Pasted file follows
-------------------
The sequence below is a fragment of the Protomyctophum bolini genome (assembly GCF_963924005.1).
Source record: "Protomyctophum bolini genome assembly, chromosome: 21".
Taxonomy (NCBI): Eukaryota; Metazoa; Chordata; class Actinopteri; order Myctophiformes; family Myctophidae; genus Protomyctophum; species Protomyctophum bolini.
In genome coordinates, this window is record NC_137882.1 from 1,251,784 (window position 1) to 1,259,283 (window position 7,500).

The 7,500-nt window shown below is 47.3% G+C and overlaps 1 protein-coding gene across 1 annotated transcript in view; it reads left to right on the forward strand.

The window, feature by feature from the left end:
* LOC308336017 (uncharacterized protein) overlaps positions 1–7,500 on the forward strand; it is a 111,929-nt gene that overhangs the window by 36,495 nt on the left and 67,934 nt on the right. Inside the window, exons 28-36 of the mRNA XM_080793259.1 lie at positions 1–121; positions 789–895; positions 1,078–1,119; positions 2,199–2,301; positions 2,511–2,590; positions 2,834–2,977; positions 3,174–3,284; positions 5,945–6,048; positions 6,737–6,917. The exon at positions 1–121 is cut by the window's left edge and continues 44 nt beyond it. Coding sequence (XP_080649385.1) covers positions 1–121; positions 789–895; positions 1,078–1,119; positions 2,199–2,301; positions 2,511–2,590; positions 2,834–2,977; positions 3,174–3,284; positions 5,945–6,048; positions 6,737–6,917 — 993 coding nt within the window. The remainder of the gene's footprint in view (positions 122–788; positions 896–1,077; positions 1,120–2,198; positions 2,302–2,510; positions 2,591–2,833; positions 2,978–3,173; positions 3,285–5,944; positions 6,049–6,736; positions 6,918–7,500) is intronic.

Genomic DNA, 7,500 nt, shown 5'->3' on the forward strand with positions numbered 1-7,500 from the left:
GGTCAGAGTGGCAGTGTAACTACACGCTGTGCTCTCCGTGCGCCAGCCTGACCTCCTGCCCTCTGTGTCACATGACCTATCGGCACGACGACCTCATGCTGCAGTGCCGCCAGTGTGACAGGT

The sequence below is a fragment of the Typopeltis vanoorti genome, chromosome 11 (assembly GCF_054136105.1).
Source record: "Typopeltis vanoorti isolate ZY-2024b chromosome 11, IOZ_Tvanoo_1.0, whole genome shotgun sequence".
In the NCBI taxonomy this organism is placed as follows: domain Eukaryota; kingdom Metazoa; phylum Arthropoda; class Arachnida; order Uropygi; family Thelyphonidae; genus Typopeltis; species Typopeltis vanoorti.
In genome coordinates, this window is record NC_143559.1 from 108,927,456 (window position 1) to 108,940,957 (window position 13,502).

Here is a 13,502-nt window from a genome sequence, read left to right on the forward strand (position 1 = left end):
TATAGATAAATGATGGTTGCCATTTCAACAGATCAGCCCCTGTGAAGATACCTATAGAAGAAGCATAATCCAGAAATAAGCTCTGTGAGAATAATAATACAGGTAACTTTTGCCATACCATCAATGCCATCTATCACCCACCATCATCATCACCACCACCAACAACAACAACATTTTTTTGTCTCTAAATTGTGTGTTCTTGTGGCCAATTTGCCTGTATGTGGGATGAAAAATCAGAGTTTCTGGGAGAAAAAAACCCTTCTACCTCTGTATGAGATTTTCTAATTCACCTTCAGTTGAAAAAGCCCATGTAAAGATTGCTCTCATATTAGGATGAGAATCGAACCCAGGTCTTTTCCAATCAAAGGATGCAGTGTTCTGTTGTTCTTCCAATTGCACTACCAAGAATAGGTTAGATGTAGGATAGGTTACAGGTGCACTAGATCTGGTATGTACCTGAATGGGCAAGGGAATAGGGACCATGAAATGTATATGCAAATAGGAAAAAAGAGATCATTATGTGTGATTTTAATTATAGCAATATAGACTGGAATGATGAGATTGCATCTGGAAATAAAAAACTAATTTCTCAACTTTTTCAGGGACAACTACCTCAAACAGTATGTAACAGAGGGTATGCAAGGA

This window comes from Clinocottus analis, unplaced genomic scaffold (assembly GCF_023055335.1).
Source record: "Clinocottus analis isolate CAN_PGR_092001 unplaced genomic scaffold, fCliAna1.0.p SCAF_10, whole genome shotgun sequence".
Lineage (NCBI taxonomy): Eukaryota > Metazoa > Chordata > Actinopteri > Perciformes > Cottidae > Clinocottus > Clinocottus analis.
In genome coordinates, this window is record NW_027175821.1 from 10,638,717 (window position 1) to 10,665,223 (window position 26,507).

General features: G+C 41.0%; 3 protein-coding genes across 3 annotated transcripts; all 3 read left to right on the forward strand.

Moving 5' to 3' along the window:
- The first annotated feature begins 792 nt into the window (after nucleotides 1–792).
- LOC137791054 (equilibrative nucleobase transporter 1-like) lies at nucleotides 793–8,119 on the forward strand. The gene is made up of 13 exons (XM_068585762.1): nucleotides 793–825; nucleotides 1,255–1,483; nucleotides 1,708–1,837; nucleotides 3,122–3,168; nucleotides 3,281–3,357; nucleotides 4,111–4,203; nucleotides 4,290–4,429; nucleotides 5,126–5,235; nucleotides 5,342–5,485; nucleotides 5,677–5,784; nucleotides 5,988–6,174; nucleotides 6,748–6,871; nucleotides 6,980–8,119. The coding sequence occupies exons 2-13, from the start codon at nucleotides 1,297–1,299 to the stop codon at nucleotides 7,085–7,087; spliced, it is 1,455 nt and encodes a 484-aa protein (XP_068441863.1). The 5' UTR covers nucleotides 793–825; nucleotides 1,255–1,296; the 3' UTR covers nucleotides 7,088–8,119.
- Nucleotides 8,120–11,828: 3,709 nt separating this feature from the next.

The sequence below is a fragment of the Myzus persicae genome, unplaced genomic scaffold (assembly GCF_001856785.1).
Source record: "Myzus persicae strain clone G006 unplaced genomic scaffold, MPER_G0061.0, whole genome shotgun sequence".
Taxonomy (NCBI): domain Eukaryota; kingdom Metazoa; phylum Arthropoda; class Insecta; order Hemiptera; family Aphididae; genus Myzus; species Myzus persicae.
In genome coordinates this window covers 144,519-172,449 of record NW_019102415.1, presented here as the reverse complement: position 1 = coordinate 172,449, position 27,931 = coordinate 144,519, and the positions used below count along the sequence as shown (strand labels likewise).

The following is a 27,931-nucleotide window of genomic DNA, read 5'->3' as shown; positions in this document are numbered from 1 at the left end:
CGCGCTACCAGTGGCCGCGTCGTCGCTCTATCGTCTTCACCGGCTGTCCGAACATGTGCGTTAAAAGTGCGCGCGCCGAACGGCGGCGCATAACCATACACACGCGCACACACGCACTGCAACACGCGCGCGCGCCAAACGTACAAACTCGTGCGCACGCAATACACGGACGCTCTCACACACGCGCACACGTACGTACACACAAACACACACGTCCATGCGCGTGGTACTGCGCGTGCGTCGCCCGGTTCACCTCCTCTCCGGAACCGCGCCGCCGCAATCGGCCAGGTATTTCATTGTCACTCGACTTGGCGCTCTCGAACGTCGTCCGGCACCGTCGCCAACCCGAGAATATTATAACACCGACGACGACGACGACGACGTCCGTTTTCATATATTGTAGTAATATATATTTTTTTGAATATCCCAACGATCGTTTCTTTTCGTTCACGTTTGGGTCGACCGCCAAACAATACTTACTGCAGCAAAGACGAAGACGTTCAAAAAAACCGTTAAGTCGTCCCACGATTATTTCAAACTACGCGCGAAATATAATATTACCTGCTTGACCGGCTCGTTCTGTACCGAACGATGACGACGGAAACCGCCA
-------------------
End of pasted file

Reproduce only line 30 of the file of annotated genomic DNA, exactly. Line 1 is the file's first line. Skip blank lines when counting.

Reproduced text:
CGCGCTACCAGTGGCCGCGTCGTCGCTCTATCGTCTTCACCGGCTGTCCGAACATGTGCGTTAAAAGTGCGCGCGCCGAACGGCGGCGCATAACCATACACACGCGCACACACGCACTGCAACACGCGCGCGCGCCAAACGTACAAACTCGTGCGCACGCAATACACGGACGCTCTCACACACGCGCACACGTACGTACACACAAACACACACGTCCATGCGCGTGGTACTGCGCGTGCGTCGCCCGGTTCACCTCCTCTCCGGAACCGCGCCGCCGCAATCGGCCAGGTATTTCATTGTCACTCGACTTGGCGCTCTCGAACGTCGTCCGGCACCGTCGCCAACCCGAGAATATTATAACACCGACGACGACGACGACGACGTCCGTTTTCATATATTGTAGTAATATATATTTTTTTGAATATCCCAACGATCGTTTCTTTTCGTTCACGTTTGGGTCGACCGCCAAACAATACTTACTGCAGCAAAGACGAAGACGTTCAAAAAAACCGTTAAGTCGTCCCACGATTATTTCAAACTACGCGCGAAATATAATATTACCTGCTTGACCGGCTCGTTCTGTACCGAACGATGACGACGGAAACCGCCA